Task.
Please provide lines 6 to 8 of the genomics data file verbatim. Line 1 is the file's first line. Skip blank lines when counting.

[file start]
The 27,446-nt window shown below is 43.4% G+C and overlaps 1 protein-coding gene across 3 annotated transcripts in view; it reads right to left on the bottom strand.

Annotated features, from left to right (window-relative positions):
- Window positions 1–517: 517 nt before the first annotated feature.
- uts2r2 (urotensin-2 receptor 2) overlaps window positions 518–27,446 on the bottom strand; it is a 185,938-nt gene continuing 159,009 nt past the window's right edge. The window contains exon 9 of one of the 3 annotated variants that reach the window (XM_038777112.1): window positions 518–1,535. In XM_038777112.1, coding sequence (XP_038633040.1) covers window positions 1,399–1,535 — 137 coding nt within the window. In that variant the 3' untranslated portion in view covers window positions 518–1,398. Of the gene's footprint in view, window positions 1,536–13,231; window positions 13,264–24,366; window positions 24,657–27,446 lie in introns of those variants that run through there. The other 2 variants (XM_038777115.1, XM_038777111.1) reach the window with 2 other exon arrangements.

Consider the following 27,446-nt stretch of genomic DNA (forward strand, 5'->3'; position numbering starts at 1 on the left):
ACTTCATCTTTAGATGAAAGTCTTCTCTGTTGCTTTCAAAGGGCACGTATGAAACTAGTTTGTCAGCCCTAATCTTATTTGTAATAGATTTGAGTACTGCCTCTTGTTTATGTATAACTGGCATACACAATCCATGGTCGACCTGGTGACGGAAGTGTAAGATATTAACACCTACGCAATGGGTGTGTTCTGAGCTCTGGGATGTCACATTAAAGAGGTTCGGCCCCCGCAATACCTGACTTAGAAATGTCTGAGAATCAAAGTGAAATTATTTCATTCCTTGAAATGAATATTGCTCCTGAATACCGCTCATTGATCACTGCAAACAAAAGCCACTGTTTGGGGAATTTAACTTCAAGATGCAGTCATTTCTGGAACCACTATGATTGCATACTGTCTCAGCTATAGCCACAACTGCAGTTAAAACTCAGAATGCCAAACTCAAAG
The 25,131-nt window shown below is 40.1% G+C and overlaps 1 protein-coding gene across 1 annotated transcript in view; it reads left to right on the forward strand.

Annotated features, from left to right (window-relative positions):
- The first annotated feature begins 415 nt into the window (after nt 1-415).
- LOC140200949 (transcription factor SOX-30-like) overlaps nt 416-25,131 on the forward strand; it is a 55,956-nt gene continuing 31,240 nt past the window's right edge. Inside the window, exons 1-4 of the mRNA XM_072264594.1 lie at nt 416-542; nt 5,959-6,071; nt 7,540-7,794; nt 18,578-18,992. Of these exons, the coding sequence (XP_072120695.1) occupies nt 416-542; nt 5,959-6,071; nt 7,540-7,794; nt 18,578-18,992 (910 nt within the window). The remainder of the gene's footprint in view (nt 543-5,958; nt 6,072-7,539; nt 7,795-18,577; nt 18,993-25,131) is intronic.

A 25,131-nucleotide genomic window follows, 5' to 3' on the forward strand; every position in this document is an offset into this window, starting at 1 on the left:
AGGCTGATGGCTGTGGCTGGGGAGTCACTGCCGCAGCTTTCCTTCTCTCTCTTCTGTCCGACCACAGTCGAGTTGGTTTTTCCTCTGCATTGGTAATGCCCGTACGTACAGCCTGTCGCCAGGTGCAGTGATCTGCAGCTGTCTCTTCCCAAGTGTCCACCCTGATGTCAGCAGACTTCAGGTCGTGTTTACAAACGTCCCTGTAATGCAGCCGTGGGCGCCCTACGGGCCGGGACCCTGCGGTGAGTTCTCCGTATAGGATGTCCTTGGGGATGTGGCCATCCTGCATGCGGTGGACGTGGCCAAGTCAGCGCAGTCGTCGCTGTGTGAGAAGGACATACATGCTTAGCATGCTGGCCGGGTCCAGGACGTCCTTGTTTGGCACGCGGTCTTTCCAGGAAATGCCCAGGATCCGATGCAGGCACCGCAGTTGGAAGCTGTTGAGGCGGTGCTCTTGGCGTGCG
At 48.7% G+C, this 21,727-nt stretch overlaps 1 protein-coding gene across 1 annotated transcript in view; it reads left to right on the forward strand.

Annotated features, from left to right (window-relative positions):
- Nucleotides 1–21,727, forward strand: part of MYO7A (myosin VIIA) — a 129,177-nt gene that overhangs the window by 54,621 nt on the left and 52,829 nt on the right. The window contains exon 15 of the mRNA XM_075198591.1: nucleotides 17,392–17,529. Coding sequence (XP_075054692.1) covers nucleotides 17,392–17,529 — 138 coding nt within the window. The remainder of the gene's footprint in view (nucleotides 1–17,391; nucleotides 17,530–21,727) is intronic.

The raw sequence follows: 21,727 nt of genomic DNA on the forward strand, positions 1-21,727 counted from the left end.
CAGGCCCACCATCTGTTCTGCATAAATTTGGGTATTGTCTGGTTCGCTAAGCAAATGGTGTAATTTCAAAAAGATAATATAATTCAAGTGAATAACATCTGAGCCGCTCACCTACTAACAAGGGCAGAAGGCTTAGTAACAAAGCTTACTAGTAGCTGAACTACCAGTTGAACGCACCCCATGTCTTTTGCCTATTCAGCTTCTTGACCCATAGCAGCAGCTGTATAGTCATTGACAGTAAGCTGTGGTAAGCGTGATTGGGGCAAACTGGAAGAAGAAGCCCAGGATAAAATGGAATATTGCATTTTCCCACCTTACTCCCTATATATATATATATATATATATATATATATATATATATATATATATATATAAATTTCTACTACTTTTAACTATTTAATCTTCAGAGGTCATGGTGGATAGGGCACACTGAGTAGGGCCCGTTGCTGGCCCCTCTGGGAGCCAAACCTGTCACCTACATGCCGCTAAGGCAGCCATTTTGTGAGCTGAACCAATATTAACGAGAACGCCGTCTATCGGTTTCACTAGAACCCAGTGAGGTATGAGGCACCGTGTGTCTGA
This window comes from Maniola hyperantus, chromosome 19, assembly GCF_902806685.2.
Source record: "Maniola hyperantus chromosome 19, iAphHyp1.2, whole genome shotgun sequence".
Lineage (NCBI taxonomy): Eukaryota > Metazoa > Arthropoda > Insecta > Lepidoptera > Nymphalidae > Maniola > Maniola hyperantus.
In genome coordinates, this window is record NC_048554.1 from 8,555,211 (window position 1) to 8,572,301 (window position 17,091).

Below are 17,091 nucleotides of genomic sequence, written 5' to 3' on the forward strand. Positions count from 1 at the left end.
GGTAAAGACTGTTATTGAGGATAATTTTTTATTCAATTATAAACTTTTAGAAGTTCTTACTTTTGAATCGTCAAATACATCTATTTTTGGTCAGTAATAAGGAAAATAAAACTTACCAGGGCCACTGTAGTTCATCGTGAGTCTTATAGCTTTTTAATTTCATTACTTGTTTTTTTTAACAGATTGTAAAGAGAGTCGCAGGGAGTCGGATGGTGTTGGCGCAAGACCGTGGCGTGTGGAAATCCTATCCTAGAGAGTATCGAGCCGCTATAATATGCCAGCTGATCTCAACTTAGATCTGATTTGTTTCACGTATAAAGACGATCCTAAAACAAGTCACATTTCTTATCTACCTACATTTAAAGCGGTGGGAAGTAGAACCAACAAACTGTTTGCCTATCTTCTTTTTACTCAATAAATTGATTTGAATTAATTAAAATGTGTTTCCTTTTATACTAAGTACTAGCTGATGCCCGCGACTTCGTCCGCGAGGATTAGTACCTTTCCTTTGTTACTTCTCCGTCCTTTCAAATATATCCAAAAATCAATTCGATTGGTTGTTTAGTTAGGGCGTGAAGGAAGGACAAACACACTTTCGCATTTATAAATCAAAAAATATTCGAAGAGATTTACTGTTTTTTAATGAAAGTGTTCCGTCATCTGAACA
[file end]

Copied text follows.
ACTTCATCTTTAGATGAAAGTCTTCTCTGTTGCTTTCAAAGGGCACGTATGAAACTAGTTTGTCAGCCCTAATCTTATTTGTAATAGATTTGAGTACTGCCTCTTGTTTATGTATAACTGGCATACACAATCCATGGTCGACCTGGTGACGGAAGTGTAAGATATTAACACCTACGCAATGGGTGTGTTCTGAGCTCTGGGATGTCACATTAAAGAGGTTCGGCCCCCGCAATACCTGACTTAGAAATGTCTGAGAATCAAAGTGAAATTATTTCATTCCTTGAAATGAATATTGCTCCTGAATACCGCTCATTGATCACTGCAAACAAAAGCCACTGTTTGGGGAATTTAACTTCAAGATGCAGTCATTTCTGGAACCACTATGATTGCATACTGTCTCAGCTATAGCCACAACTGCAGTTAAAACTCAGAATGCCAAACTCAAAG
The 25,131-nt window shown below is 40.1% G+C and overlaps 1 protein-coding gene across 1 annotated transcript in view; it reads left to right on the forward strand.

Annotated features, from left to right (window-relative positions):